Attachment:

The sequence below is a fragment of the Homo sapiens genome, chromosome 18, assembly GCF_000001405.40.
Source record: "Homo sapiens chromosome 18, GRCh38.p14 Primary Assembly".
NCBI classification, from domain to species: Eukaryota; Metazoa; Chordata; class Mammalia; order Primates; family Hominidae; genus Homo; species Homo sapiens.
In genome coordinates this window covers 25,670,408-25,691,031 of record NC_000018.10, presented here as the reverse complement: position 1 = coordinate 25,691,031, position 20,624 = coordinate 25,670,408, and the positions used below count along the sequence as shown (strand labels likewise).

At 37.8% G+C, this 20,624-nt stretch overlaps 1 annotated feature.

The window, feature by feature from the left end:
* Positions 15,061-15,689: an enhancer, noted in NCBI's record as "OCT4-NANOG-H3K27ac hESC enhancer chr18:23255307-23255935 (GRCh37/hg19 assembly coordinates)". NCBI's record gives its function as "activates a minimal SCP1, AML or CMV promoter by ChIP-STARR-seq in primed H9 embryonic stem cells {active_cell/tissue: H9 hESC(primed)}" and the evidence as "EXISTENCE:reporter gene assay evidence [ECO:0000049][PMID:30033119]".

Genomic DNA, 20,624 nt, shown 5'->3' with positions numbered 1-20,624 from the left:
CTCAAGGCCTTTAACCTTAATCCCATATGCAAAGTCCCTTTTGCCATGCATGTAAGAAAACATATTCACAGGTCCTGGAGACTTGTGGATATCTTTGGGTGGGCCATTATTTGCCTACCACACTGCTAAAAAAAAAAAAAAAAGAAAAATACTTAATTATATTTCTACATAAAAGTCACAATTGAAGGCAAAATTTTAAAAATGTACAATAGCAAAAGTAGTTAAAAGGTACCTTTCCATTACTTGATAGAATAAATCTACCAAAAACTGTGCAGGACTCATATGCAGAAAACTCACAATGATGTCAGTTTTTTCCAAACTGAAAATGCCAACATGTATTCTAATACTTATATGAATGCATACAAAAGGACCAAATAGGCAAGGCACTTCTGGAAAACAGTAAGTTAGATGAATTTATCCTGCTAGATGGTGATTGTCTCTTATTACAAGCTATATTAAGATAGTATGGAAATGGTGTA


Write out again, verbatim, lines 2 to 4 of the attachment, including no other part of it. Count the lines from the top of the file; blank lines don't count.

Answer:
Source record: "Homo sapiens chromosome 18, GRCh38.p14 Primary Assembly".
NCBI classification, from domain to species: Eukaryota; Metazoa; Chordata; class Mammalia; order Primates; family Hominidae; genus Homo; species Homo sapiens.
In genome coordinates this window covers 25,670,408-25,691,031 of record NC_000018.10, presented here as the reverse complement: position 1 = coordinate 25,691,031, position 20,624 = coordinate 25,670,408, and the positions used below count along the sequence as shown (strand labels likewise).